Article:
said first one of said bridging members being adapted to simultaneously bridge and contacting the terminals in said "first and second rows in the medial position of said slide block and one or the other of the terminals in said second row in either of the extreme side positions of said slide while maintaining contact with the terminal in in said second row in one extreme position of said slide block within said housing, a second bridging member be ing adapted tosimultaneously contact two terminals in said third row and one terminal in said second row in the other extreme position of said slide block within said housing, a third bridging member being adapted to simultaneously contact the two terminals in said second row and the terminal in said first row in the medial position of said'slide block within said housing, said third bridging member maintaining contact with the terminal in said first row in both extreme positions of said slide block within said housing and with one or the other of the terminals in said second: row depending on the extreme position of said slide block.

3. The subject matter as claimed in claim 2 including a mounting bracket having a relatively fiat center portion with an elongated slot therein and aligned tabs projecting outwardly therefrom on either side of said slot, said mounting bracket'being adapted to be clinched to said housing to provide a top cover therefor and having car portions projecting therefrom for mountingsaid switch a to other members, said slide block having a lug projecting through said slot and adapted to be connected to external 7 means for actuating said slide block, said projecting tabs being disposed Within aligned slots in the adjacent face of said slide block to guide the sliding movement of said slide block along the line defined by the tabs.

4. The subject matter as claimed in claim 3 wherein springsare inserted between each side of said slide block and said'housing to normally urge said slide block to said medial position.

said first row, another of said bridging members bridging and contacting one terminal in said second row and two in said third row in one extreme position of said slide block and the remaining bridging and contacting member bridging the other of said terminals in said second row and two terminals in said third row in the other extreme position of said slide block.

6. The invention as defined in claim 5 wherein each of said bridging members comprises a flat body having triangularly spaced contact bosses projecting therefrom in one direction and an opposed pair of legs projecting therefrom in a direction opposite to the direction in which the contact bosses project, each of said legs having an inwardly projecting downwardly presenting tab thereon, the legs of each of said bridging members being slidably disposed over a portion of said slide block with the tabs thereon snapped over shoulders on the slide block to limit the sliding-movement of the bridging members in a direc tion away from the slide block.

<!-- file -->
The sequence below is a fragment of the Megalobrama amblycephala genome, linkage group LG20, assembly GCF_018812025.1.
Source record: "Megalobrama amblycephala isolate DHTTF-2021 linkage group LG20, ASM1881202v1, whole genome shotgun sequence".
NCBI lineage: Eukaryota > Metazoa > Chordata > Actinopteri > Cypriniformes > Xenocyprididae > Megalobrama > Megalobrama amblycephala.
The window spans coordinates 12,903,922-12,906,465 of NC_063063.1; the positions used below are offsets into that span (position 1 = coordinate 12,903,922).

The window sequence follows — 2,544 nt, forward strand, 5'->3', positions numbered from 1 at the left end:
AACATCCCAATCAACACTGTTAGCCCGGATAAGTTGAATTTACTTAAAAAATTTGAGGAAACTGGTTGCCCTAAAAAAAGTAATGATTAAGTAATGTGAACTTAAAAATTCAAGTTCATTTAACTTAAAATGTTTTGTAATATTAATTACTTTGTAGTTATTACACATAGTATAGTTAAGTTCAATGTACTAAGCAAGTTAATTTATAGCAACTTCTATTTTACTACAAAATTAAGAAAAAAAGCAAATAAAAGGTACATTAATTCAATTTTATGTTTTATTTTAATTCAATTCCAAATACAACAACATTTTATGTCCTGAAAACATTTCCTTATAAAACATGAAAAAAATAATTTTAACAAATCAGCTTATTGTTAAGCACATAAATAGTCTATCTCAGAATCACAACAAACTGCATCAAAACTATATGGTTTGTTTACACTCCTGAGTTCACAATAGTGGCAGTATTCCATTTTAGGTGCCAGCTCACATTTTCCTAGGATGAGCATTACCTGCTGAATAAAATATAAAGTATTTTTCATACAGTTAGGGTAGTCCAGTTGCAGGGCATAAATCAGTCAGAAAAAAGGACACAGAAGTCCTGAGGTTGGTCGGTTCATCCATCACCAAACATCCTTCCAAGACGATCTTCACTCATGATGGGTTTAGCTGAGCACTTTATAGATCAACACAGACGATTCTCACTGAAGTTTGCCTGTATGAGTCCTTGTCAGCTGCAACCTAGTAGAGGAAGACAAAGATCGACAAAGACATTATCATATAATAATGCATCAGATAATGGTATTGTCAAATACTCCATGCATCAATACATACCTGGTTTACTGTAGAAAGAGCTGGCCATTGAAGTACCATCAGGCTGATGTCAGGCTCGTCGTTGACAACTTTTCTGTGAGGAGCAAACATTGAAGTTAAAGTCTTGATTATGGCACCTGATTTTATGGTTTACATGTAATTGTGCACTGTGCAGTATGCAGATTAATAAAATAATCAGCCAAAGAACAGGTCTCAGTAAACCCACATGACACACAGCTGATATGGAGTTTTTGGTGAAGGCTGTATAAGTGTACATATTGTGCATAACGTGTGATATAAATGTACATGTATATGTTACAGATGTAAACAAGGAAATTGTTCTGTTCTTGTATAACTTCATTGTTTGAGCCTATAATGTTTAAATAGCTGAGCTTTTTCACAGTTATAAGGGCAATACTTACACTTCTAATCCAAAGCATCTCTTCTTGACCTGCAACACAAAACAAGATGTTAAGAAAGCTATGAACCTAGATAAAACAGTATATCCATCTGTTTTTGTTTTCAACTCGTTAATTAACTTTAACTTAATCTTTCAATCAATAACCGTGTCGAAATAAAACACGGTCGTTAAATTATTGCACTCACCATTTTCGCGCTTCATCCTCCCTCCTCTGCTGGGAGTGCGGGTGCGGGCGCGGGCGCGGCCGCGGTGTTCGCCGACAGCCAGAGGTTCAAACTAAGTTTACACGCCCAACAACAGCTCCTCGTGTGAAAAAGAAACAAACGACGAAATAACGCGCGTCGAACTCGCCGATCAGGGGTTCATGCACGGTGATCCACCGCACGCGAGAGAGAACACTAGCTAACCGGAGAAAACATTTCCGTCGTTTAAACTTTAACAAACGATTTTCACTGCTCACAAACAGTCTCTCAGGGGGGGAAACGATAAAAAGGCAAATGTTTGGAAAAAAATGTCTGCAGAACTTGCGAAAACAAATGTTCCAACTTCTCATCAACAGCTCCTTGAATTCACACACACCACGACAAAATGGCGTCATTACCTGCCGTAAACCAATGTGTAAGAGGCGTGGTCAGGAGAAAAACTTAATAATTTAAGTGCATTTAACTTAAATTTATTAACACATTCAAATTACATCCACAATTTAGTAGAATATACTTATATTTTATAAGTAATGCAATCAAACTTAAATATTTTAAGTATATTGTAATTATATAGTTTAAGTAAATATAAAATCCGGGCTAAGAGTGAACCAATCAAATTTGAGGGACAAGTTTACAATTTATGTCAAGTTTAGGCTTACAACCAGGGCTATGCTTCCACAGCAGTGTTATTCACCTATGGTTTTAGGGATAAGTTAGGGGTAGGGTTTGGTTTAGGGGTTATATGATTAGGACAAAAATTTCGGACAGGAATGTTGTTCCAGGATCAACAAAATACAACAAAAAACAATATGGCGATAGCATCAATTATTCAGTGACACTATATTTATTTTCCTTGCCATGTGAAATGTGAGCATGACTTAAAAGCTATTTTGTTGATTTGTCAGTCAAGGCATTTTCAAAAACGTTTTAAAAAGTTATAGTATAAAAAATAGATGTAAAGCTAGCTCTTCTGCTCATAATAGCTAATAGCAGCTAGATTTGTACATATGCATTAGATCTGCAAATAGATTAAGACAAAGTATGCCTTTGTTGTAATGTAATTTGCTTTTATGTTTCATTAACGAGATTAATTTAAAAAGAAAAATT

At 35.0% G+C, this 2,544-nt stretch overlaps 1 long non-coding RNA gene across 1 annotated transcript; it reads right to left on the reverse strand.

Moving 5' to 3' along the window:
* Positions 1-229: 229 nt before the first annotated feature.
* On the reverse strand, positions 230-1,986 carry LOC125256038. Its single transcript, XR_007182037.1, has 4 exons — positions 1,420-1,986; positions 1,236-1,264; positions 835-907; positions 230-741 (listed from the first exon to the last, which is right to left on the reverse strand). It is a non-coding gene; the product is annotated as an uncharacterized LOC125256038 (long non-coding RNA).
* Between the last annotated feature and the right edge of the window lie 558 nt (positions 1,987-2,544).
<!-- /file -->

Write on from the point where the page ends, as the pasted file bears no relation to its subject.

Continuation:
7. A switch having a plurality of terminals therein arranged in triangular fashion with one terminal in affirst row, two terminals in a second row, and three terminals in athird row, a slide block disposed within said switch and movable in a direction parallel to said rows of terminals, and three triangularly spaced bridging: members slidably carried on said slide block, each bridging member comprising a flat body having triangularly spaced contact bosses projecting therefrom in one direction and an opposed pair of legs projecting therefrom in a direction opposite to the direction in which the contact bosses project, the legs of each of said bridging members being slidably disposed over a portion of said slide block and having portions thereof adapted to engage the slide block in a manner to limit sliding movement tending to separate the bridging members from the slide block, and resilient means disposed between each of said bridging members and the slide blocks for resiliently urging the bridging members in a direction away from the slide block.

Patent Citations
Cited PatentFiling datePublication dateApplicantTitle
US2294953 *Dec 18, 1939Sep 8, 1942Gen Motors CorpElectric switch
US2531377 *Jul 19, 1949Nov 21, 1950Gen Motors CorpElectric switch
US2686851 *Aug 23, 1950Aug 17, 1954Ark Les Switch CorpElectric switch of the toggle type
US2710317 *Aug 25, 1951Jun 7, 1955Darwin Products IncSelf-canceling vehicle directional signaling device
US2725432 *May 25, 1953Nov 29, 1955Gen Motors CorpSwitch
US2837609 *Sep 11, 1953Jun 3, 1958Gen Motors CorpElectric switch
US2840650 *Sep 18, 1956Jun 24, 1958Wade Electric Products CoSwitch
US2880284 *Nov 5, 1956Mar 31, 1959Wade Electric Products CoSwitch assembly
US2977435 *Jun 22, 1959Mar 28, 1961Novo Ind CorpTurn signal switch
Referenced by
Citing PatentFiling datePublication dateApplicantTitle
US3740500 *Nov 16, 1971Jun 19, 1973Garrett JSlide switch cutover device contactor
US3914566 *Jan 12, 1973Oct 21, 1975Int Harvester CoTurn signal and hazard warning switch
US3996431 *Jun 19, 1974Dec 7, 1976Cutler-Hammer, Inc.Multiple circuit slide selector switch having fixed contact retaining band
US5043540 *Jun 6, 1990Aug 27, 1991Kabushiki Kaisha T And TSlide switch
US5049705 *Mar 9, 1990Sep 17, 1991Indak Manufacturing Corp.Push button vacuum-electric air control device for automotive vehicles
USB323191 *Jan 12, 1973Jan 28, 1975 Title not available
Classifications
U.S. Classification200/16.00C, 200/16.00R, 200/61.27
International ClassificationH01H15/06, B60Q1/42, B60Q1/34, H01H15/00, H01H15/02
Cooperative ClassificationH01H15/02, H01H15/06, B60Q1/425
European ClassificationB60Q1/42A, H01H15/06, H01H15/02